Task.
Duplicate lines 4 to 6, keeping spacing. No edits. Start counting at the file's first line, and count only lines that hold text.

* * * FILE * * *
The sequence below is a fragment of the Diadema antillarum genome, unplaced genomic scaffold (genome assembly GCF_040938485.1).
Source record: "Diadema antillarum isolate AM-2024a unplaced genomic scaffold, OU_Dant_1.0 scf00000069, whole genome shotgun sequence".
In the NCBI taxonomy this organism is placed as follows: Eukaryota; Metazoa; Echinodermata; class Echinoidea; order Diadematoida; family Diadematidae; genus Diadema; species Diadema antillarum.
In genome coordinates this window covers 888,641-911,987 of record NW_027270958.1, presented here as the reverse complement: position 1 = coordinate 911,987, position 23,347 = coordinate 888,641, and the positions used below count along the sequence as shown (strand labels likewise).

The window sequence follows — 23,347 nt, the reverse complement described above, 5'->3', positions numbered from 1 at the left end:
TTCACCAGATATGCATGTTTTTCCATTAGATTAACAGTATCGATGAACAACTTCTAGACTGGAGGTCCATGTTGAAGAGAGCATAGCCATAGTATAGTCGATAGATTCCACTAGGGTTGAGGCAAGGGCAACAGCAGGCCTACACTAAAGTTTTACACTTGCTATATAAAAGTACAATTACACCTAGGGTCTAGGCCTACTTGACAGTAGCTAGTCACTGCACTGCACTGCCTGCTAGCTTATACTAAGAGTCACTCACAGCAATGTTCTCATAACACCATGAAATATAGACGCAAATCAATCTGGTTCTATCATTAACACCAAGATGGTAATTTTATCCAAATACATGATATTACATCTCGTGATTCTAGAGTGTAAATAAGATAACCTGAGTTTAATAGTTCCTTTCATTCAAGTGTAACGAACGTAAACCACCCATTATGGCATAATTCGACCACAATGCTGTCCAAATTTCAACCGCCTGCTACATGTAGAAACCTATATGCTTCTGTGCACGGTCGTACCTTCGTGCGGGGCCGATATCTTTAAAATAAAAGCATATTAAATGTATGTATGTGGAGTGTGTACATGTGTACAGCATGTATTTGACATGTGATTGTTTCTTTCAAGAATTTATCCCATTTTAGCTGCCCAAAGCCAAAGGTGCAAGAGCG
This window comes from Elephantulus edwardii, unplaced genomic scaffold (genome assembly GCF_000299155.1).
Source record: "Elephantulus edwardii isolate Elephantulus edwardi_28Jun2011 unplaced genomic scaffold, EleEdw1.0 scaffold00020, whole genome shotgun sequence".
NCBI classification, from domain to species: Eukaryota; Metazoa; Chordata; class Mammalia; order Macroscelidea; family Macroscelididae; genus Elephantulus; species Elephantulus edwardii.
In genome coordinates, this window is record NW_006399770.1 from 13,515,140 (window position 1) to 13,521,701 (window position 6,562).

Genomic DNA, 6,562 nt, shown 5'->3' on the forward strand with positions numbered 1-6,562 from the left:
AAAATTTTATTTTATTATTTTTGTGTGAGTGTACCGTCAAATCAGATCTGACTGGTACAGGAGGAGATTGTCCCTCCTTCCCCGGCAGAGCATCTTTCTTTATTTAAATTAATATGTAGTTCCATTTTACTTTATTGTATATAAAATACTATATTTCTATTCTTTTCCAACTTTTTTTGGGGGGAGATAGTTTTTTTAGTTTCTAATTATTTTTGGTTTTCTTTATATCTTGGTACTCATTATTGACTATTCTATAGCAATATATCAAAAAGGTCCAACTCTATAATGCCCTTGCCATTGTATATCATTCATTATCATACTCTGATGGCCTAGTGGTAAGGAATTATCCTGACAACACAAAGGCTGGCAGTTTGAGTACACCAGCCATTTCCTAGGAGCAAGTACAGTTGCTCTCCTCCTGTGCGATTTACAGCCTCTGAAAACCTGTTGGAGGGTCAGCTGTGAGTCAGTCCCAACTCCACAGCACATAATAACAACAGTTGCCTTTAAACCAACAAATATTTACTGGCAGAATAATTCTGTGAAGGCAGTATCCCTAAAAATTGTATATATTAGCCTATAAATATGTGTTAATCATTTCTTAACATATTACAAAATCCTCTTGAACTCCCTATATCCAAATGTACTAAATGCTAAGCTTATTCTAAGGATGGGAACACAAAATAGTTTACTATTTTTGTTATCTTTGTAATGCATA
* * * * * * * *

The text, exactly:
In genome coordinates this window covers 888,641-911,987 of record NW_027270958.1, presented here as the reverse complement: position 1 = coordinate 911,987, position 23,347 = coordinate 888,641, and the positions used below count along the sequence as shown (strand labels likewise).

The window sequence follows — 23,347 nt, the reverse complement described above, 5'->3', positions numbered from 1 at the left end:
TTCACCAGATATGCATGTTTTTCCATTAGATTAACAGTATCGATGAACAACTTCTAGACTGGAGGTCCATGTTGAAGAGAGCATAGCCATAGTATAGTCGATAGATTCCACTAGGGTTGAGGCAAGGGCAACAGCAGGCCTACACTAAAGTTTTACACTTGCTATATAAAAGTACAATTACACCTAGGGTCTAGGCCTACTTGACAGTAGCTAGTCACTGCACTGCACTGCCTGCTAGCTTATACTAAGAGTCACTCACAGCAATGTTCTCATAACACCATGAAATATAGACGCAAATCAATCTGGTTCTATCATTAACACCAAGATGGTAATTTTATCCAAATACATGATATTACATCTCGTGATTCTAGAGTGTAAATAAGATAACCTGAGTTTAATAGTTCCTTTCATTCAAGTGTAACGAACGTAAACCACCCATTATGGCATAATTCGACCACAATGCTGTCCAAATTTCAACCGCCTGCTACATGTAGAAACCTATATGCTTCTGTGCACGGTCGTACCTTCGTGCGGGGCCGATATCTTTAAAATAAAAGCATATTAAATGTATGTATGTGGAGTGTGTACATGTGTACAGCATGTATTTGACATGTGATTGTTTCTTTCAAGAATTTATCCCATTTTAGCTGCCCAAAGCCAAAGGTGCAAGAGCG